UK households will be £ 1,000 worse off next year, think tank warns

UK households will be £ 1,000 worse off next year, think tank warns

UK households will be worse off by £ 1,000 next year due to cost of living squeeze created by rising energy prices and labor and supply shortages caused by Covid and Brexit , warned a major think tank.

The Resolution Foundation said higher inflation levels will weigh on workers’ incomes next year, contributing to a severe blow to average household income in Britain as the government cuts benefits and increases Taxes.

He said average household disposable income, after adjusting for inflation, would be about 2% lower by the end of 2022 compared to forecasts made in March by the Office for Budget Responsibility (OBR), before soaring store prices and energy bills.

Although the OBR predicted that household disposable income would increase in 2022, the Resolution Foundation said the spike in inflation would mean households would have £ 1,000 less than initially expected.

“Higher inflation reduces the amount of goods and services that households can afford, eroding the real value of income,” he said.

The warning comes amid growing concern about the impact of the rising cost of living this fall, as soaring wholesale gas and electricity prices trickle down to energy bills and the price of a weekly store increases.

In an intervention ahead of Rishi Sunak’s post-lockdown budget next week, the Resolution Foundation said that in addition to the inflation hit, many households are also expected to face cuts in universal credit, while workers and companies must budget for the planned national insurance. tax increases.

The government cutting universal credit by £ 20 per week from early October will cost these households £ 1,040 per year, including millions of working families, in the biggest overnight reduction in social security benefits never recorded.

Warning the Chancellor that a “cost of living crisis” was brewing due to the combined impact of inflation, tax hikes and cuts, the think tank said: “In addition to ” £ 13bn raid on household income resulting from increase in NICs [National Insurance contributions], and deep cuts in universal credit, there will be major headwinds for the purchasing power of families in the months to come.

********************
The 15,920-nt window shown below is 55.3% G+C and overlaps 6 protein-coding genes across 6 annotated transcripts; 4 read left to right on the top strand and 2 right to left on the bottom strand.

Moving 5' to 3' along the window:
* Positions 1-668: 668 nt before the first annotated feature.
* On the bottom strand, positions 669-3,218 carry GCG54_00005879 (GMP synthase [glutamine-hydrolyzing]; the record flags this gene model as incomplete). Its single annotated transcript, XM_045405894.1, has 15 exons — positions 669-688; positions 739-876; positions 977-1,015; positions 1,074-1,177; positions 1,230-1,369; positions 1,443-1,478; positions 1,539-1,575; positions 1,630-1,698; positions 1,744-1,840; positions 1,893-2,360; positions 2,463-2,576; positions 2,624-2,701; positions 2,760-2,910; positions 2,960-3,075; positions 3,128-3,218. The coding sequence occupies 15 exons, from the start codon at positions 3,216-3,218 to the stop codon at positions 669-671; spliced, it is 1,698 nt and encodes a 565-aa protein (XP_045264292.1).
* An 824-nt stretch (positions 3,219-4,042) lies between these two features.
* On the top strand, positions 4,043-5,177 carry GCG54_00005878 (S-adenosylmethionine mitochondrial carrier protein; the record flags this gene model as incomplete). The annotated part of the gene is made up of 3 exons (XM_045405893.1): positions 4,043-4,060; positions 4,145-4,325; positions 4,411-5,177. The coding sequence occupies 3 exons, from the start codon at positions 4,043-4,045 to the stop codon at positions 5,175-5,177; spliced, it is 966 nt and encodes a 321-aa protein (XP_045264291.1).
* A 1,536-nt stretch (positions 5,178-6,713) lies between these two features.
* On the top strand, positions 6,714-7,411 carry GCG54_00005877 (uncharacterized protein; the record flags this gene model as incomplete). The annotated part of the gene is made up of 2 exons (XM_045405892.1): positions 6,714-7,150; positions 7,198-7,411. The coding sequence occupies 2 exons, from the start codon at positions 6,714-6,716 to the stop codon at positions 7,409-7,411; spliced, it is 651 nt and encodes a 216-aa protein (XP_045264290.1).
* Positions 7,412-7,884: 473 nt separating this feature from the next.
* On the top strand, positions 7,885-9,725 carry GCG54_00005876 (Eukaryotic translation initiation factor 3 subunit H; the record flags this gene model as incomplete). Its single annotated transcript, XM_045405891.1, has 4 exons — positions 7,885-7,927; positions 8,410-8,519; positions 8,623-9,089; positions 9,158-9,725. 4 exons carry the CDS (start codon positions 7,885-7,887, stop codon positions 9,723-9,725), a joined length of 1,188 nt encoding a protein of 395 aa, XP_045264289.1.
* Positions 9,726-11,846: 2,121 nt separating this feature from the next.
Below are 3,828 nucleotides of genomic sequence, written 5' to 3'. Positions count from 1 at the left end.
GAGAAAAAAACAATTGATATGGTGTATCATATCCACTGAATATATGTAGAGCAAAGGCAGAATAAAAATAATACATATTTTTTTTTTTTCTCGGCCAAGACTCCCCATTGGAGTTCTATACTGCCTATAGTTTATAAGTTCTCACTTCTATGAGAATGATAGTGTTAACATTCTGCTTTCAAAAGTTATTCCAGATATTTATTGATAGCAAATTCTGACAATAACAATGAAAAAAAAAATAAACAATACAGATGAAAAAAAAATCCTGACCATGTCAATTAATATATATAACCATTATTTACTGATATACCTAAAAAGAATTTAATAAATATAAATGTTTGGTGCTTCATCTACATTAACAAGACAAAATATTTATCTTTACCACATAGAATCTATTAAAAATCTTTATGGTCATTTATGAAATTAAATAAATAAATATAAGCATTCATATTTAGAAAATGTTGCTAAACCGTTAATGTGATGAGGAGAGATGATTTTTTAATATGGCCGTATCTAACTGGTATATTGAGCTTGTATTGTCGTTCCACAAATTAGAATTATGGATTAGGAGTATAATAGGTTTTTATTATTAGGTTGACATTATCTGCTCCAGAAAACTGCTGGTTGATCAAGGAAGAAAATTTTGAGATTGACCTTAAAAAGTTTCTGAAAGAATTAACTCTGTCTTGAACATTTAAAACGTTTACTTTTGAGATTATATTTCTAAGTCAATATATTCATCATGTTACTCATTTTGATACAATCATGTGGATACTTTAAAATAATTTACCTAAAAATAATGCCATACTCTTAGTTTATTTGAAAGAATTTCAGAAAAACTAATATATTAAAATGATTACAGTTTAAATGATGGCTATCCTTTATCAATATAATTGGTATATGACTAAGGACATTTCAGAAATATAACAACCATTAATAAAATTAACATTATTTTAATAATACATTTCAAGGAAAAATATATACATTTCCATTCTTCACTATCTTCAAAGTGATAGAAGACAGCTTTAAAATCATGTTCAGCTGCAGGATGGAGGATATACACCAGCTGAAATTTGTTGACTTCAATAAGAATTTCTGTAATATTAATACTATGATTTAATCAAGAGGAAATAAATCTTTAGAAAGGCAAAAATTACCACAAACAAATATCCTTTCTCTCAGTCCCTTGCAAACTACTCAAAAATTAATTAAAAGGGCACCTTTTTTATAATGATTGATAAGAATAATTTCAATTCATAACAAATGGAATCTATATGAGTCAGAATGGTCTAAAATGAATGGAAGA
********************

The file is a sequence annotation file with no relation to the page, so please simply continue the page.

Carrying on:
Official figures show that inflation, as measured by the Consumer Price Index, experienced its biggest monthly jump on record in August, reaching an annual rate of 3.2%, the highest rate in almost a decade after a sharp rise in the cost of energy, food and drink.

The Bank of England has warned that rising household energy bills will cause inflation to spike above 4% this winter, with the cost of living gauge set to remain at high levels until at least summer before gradually fading.

Sunak warned that the sharp jump is a key risk closely watched by the Treasury for the potential impact it could have on public finances, with the cost of servicing the national debt linked to inflation and interest rates. ‘interest.

The Resolution Foundation said the Chancellor was on track for an improvement in government finances worth around £ 30bn next year, compared to previous forecasts for the budget deficit. However, he said that figure was lower than some economists assumed because rising inflation pushed up borrowing costs.

The think tank also warned that Sunak has little room for maneuver in the coming years due to huge uncertainties over the economic outlook.

Britain’s economy is expected to grow 7.5% this year, the fastest peacetime annual growth rate for almost a century, after the sharpest contraction during the same period in 2020.

However, growth slowed to just 0.3% in July and August, as fears grow about rising inflation and a possible need to raise interest rates to compensate.

James Smith, research director at the Resolution Foundation, said: “The budget backdrop will be a strong recovery from the pandemic which is likely to be hampered by rising inflation and economic disruptions that will compress at the both the Chancellor’s loan manna and family budgets.

“The decisions Rishi Sunak takes next Wednesday will help define the rest of parliament and the type of chancellor that will be remembered.

“But amid long-term and defining announcements, he must not forget the cost-of-living crisis facing families across the country right now. “

The Treasury said: ‘We are supporting people with the cost of living, including through a new £ 500million support fund to help vulnerable households, cap energy prices and support for energy bills during the winter.

“Our Jobs Plan is also helping people across the country find great jobs and advance in their careers. “


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